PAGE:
Themed around the conventionally beautiful and the wildly outlandish, the inspiration for The Coloring Book Play literally originated from a coloring contest that took place last year to promote the 2014 spring play. Director Bradley Walton judged the pieces and was impressed by the vast levels of creativity.
“I was judging those posters last year that the elementary students did I was struck by some of the wonderfully outlandish things some of the kids did versus some of the really beautiful and more conventionally artistic things other students did, so the disparity between the conventional but beautiful and the wildly creative was the source of inspiration for this play,” Walton said.
The basis for the plot also revolves around the coloring book theme, staying true to the title. It is set in a coloring book that is in a household with two children, a younger child who colors wildly outlandish things, and an older child who colors more beautiful conventional things. From their differences, a caste system develops in the coloring book based on who is coloring what characters.
The major conflict develops from a quirkily colored veterinarian and guinea pig and a conventional yet beautifully colored pig.
“All of the sudden the vet just doesn’t look that great anymore, and the pig looks so fabulous, and one of the animals in the coloring book says to the vet, ‘I don’t want to go to you as my vet anymore, I want to go to the pig instead because he looks better than you’. And at that point things start to fall apart,” Walton said.
Due to the eccentric characters in the play, for example a veterinarian with green hair, an orange lab coat, and a pirate sword, and a blue guinea pig with a space helmet, costume design is going to be an important part of making the magic of The Coloring Book Play come alive on stage.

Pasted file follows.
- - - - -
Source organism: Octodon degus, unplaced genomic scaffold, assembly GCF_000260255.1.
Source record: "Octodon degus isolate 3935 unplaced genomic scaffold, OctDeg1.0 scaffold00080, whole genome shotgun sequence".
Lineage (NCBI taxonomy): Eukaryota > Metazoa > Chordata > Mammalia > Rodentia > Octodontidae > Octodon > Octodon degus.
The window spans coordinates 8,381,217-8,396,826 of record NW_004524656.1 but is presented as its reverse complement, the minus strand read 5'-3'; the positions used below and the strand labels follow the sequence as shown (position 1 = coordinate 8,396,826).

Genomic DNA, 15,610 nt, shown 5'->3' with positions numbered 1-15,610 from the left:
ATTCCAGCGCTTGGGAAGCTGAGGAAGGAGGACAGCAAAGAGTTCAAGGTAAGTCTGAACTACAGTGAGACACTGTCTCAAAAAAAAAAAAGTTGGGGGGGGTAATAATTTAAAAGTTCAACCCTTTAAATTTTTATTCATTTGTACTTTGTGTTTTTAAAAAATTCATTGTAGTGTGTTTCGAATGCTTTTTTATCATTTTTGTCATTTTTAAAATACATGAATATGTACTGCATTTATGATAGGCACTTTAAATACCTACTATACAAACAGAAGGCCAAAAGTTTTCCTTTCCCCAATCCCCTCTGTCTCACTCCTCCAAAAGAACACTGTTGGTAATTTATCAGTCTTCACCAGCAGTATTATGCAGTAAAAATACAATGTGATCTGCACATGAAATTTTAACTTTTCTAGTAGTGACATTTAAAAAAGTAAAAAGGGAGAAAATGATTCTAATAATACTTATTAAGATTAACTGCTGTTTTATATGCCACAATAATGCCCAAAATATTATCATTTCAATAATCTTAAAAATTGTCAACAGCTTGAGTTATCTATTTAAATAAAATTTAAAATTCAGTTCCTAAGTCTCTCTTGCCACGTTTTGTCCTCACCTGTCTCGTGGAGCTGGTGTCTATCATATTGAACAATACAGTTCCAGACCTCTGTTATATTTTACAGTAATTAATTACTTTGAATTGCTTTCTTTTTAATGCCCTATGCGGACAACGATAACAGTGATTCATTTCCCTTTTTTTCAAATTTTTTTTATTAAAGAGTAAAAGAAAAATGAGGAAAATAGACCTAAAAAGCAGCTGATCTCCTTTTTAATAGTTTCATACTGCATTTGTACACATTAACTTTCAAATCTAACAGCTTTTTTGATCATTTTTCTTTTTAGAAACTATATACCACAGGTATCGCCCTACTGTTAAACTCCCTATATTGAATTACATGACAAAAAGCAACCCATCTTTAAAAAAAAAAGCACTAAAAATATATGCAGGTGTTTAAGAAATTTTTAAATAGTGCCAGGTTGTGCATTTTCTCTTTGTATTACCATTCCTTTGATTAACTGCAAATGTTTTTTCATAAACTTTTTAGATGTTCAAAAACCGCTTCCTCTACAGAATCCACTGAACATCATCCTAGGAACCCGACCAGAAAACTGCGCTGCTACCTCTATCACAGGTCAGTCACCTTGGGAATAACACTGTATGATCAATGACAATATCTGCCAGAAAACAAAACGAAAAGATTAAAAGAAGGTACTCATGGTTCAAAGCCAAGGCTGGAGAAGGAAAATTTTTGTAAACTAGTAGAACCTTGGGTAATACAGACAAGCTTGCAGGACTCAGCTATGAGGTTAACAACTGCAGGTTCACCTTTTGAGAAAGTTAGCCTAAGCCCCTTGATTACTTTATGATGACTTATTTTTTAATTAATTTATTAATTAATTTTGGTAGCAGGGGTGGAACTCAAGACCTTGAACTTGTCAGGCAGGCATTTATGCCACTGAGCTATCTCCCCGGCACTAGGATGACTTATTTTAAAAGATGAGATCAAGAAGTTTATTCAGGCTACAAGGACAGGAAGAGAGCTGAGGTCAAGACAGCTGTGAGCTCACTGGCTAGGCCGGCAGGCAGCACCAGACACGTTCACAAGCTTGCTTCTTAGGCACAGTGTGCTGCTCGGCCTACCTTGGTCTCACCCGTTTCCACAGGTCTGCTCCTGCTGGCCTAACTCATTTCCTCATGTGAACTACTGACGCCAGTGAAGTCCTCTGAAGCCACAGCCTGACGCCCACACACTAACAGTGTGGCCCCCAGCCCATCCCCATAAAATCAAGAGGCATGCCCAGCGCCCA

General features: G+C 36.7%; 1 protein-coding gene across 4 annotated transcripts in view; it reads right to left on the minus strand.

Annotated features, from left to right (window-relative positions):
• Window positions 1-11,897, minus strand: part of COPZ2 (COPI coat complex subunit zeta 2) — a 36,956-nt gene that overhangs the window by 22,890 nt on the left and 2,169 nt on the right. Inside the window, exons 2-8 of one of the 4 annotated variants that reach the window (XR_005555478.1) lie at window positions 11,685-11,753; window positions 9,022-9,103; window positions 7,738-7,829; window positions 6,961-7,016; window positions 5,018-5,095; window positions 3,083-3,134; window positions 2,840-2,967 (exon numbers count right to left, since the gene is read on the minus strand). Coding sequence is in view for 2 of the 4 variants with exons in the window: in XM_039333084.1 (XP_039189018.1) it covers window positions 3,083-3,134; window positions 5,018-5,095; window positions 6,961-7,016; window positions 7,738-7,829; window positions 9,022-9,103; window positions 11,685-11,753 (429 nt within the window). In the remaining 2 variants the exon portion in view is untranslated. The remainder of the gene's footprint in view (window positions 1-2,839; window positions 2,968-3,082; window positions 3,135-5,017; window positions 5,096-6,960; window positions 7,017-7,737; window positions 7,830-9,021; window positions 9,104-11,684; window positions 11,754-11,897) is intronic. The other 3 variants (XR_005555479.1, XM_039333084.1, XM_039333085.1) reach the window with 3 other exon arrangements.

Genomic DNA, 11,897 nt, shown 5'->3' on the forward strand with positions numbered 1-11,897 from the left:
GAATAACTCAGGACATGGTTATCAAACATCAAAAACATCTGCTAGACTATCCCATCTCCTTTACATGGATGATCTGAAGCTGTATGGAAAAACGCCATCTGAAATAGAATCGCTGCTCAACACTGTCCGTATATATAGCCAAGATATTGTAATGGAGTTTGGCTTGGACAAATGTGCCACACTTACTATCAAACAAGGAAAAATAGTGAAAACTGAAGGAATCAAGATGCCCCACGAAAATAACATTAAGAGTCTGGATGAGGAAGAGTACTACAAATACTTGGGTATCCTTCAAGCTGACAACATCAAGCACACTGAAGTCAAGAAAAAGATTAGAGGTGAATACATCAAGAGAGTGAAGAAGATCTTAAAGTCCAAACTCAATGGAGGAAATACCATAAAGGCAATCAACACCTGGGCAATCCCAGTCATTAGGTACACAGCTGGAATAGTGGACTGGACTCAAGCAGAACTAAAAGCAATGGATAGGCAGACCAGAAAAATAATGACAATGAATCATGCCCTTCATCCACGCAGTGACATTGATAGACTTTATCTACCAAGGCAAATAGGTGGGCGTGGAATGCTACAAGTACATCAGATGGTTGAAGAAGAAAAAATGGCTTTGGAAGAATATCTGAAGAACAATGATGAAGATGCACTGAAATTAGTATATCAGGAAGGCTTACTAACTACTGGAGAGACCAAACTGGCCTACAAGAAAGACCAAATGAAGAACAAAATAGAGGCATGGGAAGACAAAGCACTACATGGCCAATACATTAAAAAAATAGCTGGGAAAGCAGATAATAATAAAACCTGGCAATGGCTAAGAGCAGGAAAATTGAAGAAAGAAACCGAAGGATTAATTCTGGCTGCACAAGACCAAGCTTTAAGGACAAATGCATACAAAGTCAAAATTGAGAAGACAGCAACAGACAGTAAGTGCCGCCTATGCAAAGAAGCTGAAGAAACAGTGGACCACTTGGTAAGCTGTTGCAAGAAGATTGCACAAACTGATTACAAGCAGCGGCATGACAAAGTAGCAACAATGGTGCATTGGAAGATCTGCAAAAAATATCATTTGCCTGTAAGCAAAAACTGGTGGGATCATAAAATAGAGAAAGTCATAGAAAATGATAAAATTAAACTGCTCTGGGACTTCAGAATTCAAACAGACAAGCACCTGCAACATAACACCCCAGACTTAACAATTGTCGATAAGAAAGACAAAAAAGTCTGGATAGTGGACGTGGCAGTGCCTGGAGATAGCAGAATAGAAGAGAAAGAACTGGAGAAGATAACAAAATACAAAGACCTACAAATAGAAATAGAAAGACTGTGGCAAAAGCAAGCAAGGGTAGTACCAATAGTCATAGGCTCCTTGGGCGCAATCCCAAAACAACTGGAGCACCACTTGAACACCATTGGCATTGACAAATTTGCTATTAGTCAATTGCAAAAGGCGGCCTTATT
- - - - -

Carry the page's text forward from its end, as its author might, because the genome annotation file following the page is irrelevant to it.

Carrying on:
“We’re buying a whole bunch of white clothing that is going to be dyed based on what everybody is supposed to look like and for certain color effects I’ll be basically doing epic spray paint on some of the costumes,” Walton said.
Aside from the the intricate costumes, the play backgrounds are also going to bring their own challenges with them to get the look just right. Luckily for Walton, he will have help from classes.
“All the different backgrounds in the play are basically supposed to look like coloring book backgrounds, so I have drawn coloring book backgrounds for every scene in the play that Mr. Swartz’s event production class is going to be sticking these things in a multimedia projector and projecting them onto large sheets of wood and drawing them,” Walton said.
Even though The Coloring Book Play has been more work than other spring plays Walton has done due to the detailed costumes and set design, he is excited for the final product that is set to take the stage on April 24th and 25th.
“[I’m looking forward to] basically just getting it up on stage and in front of an audience and hoping that the audience responds positively to it,” Walton said.